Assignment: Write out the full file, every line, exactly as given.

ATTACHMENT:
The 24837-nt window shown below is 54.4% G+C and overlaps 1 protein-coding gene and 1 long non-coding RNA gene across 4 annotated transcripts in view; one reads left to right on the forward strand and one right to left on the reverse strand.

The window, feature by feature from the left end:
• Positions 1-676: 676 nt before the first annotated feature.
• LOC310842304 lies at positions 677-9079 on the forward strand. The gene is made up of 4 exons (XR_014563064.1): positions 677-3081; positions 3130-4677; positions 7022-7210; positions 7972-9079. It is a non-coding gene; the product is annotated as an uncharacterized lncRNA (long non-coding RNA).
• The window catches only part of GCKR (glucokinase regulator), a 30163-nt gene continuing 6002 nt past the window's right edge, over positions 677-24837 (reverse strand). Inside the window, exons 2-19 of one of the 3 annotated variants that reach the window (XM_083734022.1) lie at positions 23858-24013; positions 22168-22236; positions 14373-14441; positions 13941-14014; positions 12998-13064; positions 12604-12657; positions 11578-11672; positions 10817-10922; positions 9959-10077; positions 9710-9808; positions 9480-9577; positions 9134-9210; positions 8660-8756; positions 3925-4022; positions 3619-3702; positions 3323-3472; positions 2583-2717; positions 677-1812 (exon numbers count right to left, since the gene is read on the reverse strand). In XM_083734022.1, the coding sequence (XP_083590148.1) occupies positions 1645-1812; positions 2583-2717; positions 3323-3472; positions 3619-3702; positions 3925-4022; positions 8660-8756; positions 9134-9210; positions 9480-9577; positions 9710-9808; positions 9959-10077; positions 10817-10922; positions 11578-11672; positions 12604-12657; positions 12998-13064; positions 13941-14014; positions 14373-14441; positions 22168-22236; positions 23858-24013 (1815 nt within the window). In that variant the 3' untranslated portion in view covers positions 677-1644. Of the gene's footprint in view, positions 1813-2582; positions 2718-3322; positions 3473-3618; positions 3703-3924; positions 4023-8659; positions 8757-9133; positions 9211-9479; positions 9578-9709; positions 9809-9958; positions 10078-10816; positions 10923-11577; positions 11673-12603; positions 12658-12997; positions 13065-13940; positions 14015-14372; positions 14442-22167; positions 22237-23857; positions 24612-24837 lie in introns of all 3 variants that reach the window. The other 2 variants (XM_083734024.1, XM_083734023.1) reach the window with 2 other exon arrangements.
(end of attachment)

The 24837-nt window shown below is 54.4% G+C and overlaps 1 protein-coding gene and 1 long non-coding RNA gene across 4 annotated transcripts in view; one reads left to right on the forward strand and one right to left on the reverse strand.

The window, feature by feature from the left end:
• Positions 1-676: 676 nt before the first annotated feature.
• LOC310842304 lies at positions 677-9079 on the forward strand. The gene is made up of 4 exons (XR_014563064.1): positions 677-3081; positions 3130-4677; positions 7022-7210; positions 7972-9079. It is a non-coding gene; the product is annotated as an uncharacterized lncRNA (long non-coding RNA).
• The window catches only part of GCKR (glucokinase regulator), a 30163-nt gene continuing 6002 nt past the window's right edge, over positions 677-24837 (reverse strand). Inside the window, exons 2-19 of one of the 3 annotated variants that reach the window (XM_083734022.1) lie at positions 23858-24013; positions 22168-22236; positions 14373-14441; positions 13941-14014; positions 12998-13064; positions 12604-12657; positions 11578-11672; positions 10817-10922; positions 9959-10077; positions 9710-9808; positions 9480-9577; positions 9134-9210; positions 8660-8756; positions 3925-4022; positions 3619-3702; positions 3323-3472; positions 2583-2717; positions 677-1812 (exon numbers count right to left, since the gene is read on the reverse strand). In XM_083734022.1, the coding sequence (XP_083590148.1) occupies positions 1645-1812; positions 2583-2717; positions 3323-3472; positions 3619-3702; positions 3925-4022; positions 8660-8756; positions 9134-9210; positions 9480-9577; positions 9710-9808; positions 9959-10077; positions 10817-10922; positions 11578-11672; positions 12604-12657; positions 12998-13064; positions 13941-14014; positions 14373-14441; positions 22168-22236; positions 23858-24013 (1815 nt within the window). In that variant the 3' untranslated portion in view covers positions 677-1644. Of the gene's footprint in view, positions 1813-2582; positions 2718-3322; positions 3473-3618; positions 3703-3924; positions 4023-8659; positions 8757-9133; positions 9211-9479; positions 9578-9709; positions 9809-9958; positions 10078-10816; positions 10923-11577; positions 11673-12603; positions 12658-12997; positions 13065-13940; positions 14015-14372; positions 14442-22167; positions 22237-23857; positions 24612-24837 lie in introns of all 3 variants that reach the window. The other 2 variants (XM_083734024.1, XM_083734023.1) reach the window with 2 other exon arrangements.